A retail outlet is one of the easiest businesses to open, whether a physical store or an eCommerce site. Many people dream of running their own store and becoming successful business owners, whether locally, nationally, or on a global scale. Working for yourself is the future of work and in this business blog we look at the legal requirements for opening a retail store.
With so much help and guidance available through Internet articles and online courses, becoming a retailer is more accessible than ever, especially for new entrepreneurs. However, there are several legal matters you need to be aware and to open a retail store, you need to meet several legal requirements. These include:
- Obtaining a license from the state
- Registering with the federal government
- Meeting other regulations
The first step toward opening a retail business is getting a business license. You must be 18 years old and have a valid Social Security number. You must also pass a background check and pay a fee. The business licenses and permits you need to open your store depend on which city and state you live in, and it’s a good idea to get in the know while your business is still in the planning stages.
Consider hiring a lawyer and an accountant to help you understand what laws and tax rules apply to retail stores in your state. You must obtain the licenses and permits before opening the doors to your business. In most states, you can get a business license online. However, if you live in New York, you must apply at the county clerk’s office. If you plan to sell products online, you’ll also need to register with the U.S. Department of Commerce.
Pick a Name
Choosing a name for your business might not sound like a legal matter, but there are trademark laws to be aware of. Before printing business cards, make sure you’re permitted to use your chosen name. You can find out online whether the name you want is already in use where you live by checking business names registered with the Secretary of State. You should also conduct a free trademark search to see if your name is available for use in all 50 states.
Choose a Legal Structure
While your retail business is still in the planning stages, you need to choose a legal structure for your store. The most common arrangement for small retail businesses is an LLC (Limited Liability Company). This is the most straightforward structure to use, and it’s the best option for those who want to avoid some legal formalities. You should also incorporate to protect yourself in case your business does not take off as planned.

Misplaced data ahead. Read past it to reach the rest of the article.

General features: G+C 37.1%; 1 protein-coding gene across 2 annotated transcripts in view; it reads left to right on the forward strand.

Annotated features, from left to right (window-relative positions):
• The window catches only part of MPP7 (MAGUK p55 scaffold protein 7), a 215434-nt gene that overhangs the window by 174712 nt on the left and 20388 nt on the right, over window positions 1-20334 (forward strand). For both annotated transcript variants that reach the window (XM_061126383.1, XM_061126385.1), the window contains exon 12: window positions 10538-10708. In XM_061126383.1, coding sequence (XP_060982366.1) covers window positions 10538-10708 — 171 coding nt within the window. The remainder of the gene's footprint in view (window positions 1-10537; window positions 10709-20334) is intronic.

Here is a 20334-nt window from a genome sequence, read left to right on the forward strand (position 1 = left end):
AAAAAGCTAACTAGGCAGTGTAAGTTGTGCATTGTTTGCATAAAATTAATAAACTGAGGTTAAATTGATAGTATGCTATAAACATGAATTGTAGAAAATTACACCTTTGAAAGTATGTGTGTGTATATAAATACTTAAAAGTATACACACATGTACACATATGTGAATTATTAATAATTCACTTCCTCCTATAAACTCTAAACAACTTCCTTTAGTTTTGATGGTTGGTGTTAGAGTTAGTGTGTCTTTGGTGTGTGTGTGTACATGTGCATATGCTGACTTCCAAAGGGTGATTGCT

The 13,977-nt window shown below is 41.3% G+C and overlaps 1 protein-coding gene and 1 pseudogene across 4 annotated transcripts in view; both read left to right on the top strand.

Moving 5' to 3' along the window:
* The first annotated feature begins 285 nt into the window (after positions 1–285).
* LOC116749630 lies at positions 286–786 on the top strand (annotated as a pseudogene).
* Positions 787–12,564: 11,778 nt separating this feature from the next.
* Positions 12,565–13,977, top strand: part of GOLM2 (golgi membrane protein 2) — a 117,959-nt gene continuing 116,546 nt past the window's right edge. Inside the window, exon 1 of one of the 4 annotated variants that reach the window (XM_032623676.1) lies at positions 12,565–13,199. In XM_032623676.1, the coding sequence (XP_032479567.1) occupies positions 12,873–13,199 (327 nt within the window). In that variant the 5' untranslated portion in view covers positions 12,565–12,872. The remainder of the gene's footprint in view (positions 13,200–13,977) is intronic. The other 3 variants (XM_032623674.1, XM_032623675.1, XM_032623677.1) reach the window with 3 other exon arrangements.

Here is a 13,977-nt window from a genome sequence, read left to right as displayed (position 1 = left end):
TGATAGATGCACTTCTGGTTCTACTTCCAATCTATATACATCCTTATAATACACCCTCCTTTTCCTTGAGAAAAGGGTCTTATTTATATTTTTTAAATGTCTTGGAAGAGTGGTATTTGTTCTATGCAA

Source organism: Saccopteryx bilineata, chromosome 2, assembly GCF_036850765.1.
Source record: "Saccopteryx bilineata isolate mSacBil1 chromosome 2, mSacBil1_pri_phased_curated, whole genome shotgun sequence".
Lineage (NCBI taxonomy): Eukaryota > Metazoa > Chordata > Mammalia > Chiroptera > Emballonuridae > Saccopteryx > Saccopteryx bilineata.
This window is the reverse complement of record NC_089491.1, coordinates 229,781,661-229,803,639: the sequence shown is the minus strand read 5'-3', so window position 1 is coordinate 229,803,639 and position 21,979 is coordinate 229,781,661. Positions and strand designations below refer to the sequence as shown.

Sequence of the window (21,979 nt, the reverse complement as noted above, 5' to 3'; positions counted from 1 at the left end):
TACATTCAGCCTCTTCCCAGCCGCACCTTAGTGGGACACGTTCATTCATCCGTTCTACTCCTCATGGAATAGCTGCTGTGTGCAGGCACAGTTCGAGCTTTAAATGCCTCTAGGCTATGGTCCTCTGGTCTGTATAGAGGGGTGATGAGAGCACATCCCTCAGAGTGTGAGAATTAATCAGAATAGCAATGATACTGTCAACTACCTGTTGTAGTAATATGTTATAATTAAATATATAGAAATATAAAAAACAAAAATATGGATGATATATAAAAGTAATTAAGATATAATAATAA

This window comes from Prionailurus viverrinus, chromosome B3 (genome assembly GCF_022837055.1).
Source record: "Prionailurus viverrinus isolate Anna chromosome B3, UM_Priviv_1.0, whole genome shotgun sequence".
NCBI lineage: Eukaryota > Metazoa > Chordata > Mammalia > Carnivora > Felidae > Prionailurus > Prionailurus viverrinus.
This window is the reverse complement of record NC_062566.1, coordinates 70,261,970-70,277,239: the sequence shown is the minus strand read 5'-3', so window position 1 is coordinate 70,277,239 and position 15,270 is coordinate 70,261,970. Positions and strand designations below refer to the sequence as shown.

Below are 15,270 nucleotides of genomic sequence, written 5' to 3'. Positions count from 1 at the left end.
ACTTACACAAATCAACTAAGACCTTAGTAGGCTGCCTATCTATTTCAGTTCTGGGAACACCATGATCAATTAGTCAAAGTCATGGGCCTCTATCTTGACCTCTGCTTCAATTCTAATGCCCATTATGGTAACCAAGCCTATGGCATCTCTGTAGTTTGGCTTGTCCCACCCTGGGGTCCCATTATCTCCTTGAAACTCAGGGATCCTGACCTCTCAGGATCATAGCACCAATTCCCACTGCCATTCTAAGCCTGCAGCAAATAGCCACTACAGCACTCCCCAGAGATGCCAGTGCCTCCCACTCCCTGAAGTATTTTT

Abide By MSRP
If you’re selling goods manufactured elsewhere, you must ensure you’re not selling too far below MSRP (Manufacturer’s Suggested Retail Price). You also need to follow the MAP (Minimum Advertised Pricing) law, which applies to the price you advertise your products at online or in-store.
If you want to know more about MAP and MSRP laws, you should find an internet lawyer to review MAP policy for your business. These laws apply whether you advertise online or in print and are required by online stores and brick-and-mortar businesses.
Tax ID Number
You must apply for a tax identification number (TIN) when opening a new business. A TIN is a unique identifier that helps the government track your income and expenses. You must obtain one before you can file taxes. If you already have a TIN, you can use it to register with the IRS.
File for an EIN
An EIN (Employer Identification Number) is a legal requirement for those who plan to hire employees to work in their business. It is also known as a Federal Identity Number as it is used to identify a business entity. It’s easy to file for an EIN online, but you must have a valid Taxpayer Identification Number before you apply.
There is a saying by Benjamin Franklin nothing is certain except death and taxes and for we will add insurances. Do you know anyone who has never had any type of insurance? It would be highly irregular to go through your life escaping the need for insurance. For your retail business, you will also need insurance coverage for yourself, and your employees, including:
- Worker’s compensation insurance
- General liability insurance
- Auto insurance (if you have a physical store)
Plus, you may also need commercial property insurance. Of course, if your new retail business is online, you won’t need commercial property insurance.
Fire Safety Certificate
You will also need to comply with local fire safety codes if you’ve got a commercial premise for your retail business.
Know your market, and if your customers are foot traffic in your local area, a physical store may be ideal for your retail business. However, if your audience is spread out globally, choose an online eCommerce site for your retail business. Once your business is set up legally, you can focus on merchandise and attracting customers. Dropshipping is still very popular, and your role is as a digital and social media marketing marketer – driving eyeballs to your physical assets and platforms where you’re selling your products.